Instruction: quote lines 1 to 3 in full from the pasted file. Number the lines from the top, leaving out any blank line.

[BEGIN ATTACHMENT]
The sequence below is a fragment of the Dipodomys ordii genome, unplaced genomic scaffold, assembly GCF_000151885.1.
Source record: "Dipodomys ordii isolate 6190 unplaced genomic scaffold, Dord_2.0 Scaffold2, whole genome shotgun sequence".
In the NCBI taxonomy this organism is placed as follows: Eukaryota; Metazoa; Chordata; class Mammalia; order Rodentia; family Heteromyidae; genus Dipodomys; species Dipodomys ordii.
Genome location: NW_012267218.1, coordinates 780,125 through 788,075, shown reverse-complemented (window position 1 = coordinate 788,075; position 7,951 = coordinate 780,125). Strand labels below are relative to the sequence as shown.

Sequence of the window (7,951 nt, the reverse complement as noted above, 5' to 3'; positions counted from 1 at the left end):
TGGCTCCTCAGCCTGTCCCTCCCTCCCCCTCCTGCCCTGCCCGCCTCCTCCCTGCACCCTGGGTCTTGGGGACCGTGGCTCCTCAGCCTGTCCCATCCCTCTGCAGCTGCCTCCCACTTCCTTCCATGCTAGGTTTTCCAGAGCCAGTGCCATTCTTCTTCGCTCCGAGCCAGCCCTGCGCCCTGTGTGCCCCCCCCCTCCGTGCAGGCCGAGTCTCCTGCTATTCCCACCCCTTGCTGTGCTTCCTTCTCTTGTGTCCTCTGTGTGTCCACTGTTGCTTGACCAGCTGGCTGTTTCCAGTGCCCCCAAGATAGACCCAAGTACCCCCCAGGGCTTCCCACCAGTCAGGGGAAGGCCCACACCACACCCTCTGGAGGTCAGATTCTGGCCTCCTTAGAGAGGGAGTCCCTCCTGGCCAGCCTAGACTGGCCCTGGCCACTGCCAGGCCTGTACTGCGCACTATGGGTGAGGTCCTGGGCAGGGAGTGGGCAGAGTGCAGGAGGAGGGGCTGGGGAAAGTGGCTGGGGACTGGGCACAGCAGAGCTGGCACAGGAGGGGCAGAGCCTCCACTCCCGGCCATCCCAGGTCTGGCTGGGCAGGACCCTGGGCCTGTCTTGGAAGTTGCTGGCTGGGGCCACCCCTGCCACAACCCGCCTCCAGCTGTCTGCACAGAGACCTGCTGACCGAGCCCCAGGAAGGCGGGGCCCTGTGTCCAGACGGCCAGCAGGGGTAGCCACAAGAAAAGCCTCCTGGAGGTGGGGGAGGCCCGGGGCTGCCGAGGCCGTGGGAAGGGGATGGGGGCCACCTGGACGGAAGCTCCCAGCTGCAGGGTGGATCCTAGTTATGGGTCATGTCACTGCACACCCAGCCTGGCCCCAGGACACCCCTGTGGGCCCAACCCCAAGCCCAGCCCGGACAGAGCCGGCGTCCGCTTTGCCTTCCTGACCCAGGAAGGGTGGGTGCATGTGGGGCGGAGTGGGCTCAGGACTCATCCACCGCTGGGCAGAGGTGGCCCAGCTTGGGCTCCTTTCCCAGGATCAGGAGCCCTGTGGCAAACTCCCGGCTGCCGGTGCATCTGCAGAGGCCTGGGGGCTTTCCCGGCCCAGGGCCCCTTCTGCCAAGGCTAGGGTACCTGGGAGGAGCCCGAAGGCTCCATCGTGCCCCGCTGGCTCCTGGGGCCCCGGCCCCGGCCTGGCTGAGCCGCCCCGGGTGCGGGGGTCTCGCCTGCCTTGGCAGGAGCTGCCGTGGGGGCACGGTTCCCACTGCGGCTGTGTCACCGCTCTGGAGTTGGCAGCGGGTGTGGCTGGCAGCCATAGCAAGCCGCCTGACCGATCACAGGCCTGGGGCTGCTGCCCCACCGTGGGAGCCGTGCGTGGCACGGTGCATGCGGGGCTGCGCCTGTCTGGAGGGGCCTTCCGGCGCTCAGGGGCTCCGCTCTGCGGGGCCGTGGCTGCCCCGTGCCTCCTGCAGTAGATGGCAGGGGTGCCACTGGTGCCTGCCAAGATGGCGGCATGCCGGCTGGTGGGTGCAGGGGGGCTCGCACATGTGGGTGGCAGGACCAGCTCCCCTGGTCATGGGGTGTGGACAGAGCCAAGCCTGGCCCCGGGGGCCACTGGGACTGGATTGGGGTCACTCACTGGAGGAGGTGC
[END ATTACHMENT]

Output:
The sequence below is a fragment of the Dipodomys ordii genome, unplaced genomic scaffold, assembly GCF_000151885.1.
Source record: "Dipodomys ordii isolate 6190 unplaced genomic scaffold, Dord_2.0 Scaffold2, whole genome shotgun sequence".
In the NCBI taxonomy this organism is placed as follows: Eukaryota; Metazoa; Chordata; class Mammalia; order Rodentia; family Heteromyidae; genus Dipodomys; species Dipodomys ordii.